Science & the Search for Meaning: What is Life?

Scientists can now explain virtually every stage of the evolutionary process. But there’s a basic question that still mystifies even the best scientists: How did life first begin on Earth? Or to put in another way, how did non-life somehow turn into life? And can we say the Earth itself is alive? In this hour of To the Best of Our Knowledge we’ll talk with James Lovelock about his Gaia theory, and explore the question, What is Life?


This hour explores some of the fundamental mysteries of life - from how it first started on Earth to the possibility of supremely intelligent life on other planets and why technology is evolving like life itself. We begin with a rare recording of Nobel Prize winning physicist Edwin Schrodinger and comments on his book "What Is Life?" from Nobel Prize winning biologists James Watson and Harold Varmus. We also hear from Ken Miller, co-author of the most widely used biology textbook in American high schools, and Craig Venter, widely regarded as one of science’s leading innovators. Venter, who’s come as close as anyone has to creating life in a test tube, tells Steve Paulson what drives him. And we hear from some ordinary people about what they think life is.


University of Wisconsin geochemist Nita Sahai talks with Anne Strainchamps about how life might have begun on Earth. On the other hand, maybe the Earth itself is alive. That’s the remarkable idea behind the Gaia hypothesis. James Lovelock came up with it in the 1960s and at first no one would take him seriously. Lovelock, now in his nineties and one of our most celebrated scientists, tells Steve Paulson where the Gaia theory came from and how it’s evolved.


Kevin Kelly is one of the founders of Wired magazine. He’s also the author of a provocative book called "What Technology Wants." Kelly tells Jim Fleming that the sum total of our technology - what he calls "the technicum" - is taking on the properties of life itself. And anthropologist Tom Boellstorff takes us on a tour through the virtual world of Second Life. Astro-biologist Paul Davies chairs the SETI Post-Detection Task Group and is the author of "The Eerie Silence: Renewing Our Search for Alien Intelligence." He tells Steve Paulson that alien intelligence might be stranger than anything Hollywood has dreamt up.

Also huffduffed as…

  1. Science and the Search for Meaning, Part One: What is Life?

    —Huffduffed by peeja on December 20th, 2010

  2. Science & the Search for Meaning: What is Life?

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  3. Science & the Search for Meaning: What is Life?

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  4. Science & the Search for Meaning: What is Life?

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  5. Science & the Search for Meaning: What is Life?

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  6. Science & the Search for Meaning: What is Life?

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  7. Science & the Search for Meaning: What is Life?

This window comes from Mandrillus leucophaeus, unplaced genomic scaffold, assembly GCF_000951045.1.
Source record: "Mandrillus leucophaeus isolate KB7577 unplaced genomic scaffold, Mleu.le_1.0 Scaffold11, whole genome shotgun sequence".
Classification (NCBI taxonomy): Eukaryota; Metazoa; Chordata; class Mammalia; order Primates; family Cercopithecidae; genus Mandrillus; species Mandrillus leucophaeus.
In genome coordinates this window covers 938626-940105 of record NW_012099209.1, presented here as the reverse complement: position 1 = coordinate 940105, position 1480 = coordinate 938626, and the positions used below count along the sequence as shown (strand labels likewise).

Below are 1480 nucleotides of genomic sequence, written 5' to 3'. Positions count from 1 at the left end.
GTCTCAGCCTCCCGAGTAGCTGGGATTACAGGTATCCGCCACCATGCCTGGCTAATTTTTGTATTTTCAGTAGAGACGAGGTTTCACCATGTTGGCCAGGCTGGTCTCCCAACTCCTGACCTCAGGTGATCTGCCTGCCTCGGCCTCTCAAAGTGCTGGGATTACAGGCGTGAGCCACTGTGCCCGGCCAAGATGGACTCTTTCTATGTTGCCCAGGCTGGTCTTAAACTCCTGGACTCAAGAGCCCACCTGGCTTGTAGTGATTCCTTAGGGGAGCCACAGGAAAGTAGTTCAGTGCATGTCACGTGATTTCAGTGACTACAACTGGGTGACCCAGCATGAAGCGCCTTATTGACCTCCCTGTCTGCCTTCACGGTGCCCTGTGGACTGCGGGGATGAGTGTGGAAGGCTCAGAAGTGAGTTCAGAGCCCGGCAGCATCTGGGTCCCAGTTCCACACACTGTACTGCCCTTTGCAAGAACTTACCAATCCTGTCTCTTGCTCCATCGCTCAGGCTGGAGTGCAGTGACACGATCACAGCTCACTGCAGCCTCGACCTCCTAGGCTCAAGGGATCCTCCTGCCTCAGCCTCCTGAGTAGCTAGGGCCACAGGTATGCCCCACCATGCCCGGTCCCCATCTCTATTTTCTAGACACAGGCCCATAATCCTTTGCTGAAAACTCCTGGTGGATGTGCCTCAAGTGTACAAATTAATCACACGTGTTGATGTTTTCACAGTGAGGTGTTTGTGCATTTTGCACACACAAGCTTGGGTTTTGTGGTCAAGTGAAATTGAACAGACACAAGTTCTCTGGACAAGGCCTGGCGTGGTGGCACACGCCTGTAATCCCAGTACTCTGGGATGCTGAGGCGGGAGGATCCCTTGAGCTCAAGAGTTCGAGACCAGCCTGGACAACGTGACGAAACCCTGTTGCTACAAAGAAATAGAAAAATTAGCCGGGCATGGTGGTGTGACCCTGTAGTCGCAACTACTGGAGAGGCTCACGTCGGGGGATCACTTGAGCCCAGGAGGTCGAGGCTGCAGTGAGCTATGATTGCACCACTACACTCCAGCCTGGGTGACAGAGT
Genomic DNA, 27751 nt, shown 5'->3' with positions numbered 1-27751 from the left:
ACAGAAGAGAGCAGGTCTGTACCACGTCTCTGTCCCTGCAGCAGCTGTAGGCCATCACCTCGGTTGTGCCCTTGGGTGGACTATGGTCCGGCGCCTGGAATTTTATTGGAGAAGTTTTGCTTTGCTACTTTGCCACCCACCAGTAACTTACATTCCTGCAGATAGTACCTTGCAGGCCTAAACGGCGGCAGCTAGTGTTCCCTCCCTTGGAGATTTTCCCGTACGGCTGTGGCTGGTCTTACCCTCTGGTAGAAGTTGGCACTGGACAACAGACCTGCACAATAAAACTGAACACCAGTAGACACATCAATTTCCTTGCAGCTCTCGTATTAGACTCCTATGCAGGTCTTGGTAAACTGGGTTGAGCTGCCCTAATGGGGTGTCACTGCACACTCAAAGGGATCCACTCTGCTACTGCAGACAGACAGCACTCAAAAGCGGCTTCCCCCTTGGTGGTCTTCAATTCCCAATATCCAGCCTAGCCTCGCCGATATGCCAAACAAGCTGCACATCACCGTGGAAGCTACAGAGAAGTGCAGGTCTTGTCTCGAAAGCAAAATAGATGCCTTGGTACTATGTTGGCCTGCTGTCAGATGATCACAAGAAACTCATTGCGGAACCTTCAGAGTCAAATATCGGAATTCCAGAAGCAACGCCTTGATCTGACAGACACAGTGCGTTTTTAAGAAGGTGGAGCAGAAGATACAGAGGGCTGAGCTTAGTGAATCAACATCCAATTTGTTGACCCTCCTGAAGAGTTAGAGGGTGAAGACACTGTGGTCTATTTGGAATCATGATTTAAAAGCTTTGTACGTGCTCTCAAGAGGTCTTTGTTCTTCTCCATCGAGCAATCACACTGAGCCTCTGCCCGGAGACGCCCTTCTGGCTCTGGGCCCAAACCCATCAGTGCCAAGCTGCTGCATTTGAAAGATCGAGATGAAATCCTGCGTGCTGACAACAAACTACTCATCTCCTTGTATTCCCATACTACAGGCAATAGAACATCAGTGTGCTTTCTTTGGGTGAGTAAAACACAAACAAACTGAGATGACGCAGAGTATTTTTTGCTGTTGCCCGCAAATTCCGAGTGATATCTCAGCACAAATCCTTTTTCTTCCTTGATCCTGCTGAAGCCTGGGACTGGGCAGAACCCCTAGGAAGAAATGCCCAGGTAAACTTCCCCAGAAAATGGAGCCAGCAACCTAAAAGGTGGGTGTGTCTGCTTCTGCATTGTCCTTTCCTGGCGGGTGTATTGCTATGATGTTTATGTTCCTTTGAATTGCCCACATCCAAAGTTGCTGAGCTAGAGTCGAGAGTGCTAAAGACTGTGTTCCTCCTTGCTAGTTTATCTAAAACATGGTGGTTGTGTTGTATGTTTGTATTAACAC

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  8. Science and the search for the meaning of life

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  9. Science & the Search for Meaning: What is Life?

    —Huffduffed by snapncrackle on May 17th, 2011

Possibly related…

  1. Paul Davies: Are we alone in the universe?

    Is intelligent life trying to communicate with us from space? Professor Paul Davies explores the potential and limits of research into the origin and evolution of life, and the search for life beyond Earth. Has ET maybe visited our planet ages ago and left us a message? At the Australian National University, Paul Davies discussed his latest book The Eerie Silence: Are We Alone in the Universe?

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  2. Looking Back At The Year In Science

    Ira Flatow and a panel of science writers and editors discuss the top science stories of 2009, from the discovery of water on the moon to the unveiling of human ancestor Ardipithecus ramidus to public health controversies like the new mammography guidelines and the swine flu vaccine.


    Paul Raeburn, biology and medical writer, Knight Science Journalism Tracker, author forthcoming book Why Fathers Matter, New York, N.Y.

    Mariette DiChristina, editor in chief, Scientific American and Scientific American Mind, president, National Association of Science Writers, New York, N.Y.

    Nicholas Thompson, author, The Hawk and the Dove: Paul Nitze, George Kennan, and the History of the Cold War, senior editor, Wired magazine, New York, N.Y.

    Phil Plait, author, Death from the Skies! These are the Ways the World Will End…, author, Bad Astronomy blog for Discovery Magazine, Boulder, Colo.

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  3. Richard Dawkins: The Greatest Show On Earth

    British biological theorist Richard Dawkins is perhaps the world’s best known atheist. He is certain that we have evolution to thank for life on earth, not a creator. Evolution is the topic of his new book, "The Greatest Show On Earth." Dawkins says the book is his "personal summary of the evidence that the ‘theory’ of evolution is actually a fact - as incontrovertible a fact as any in science." He joins Doug on Tuesday to discuss the evidence for evolution.

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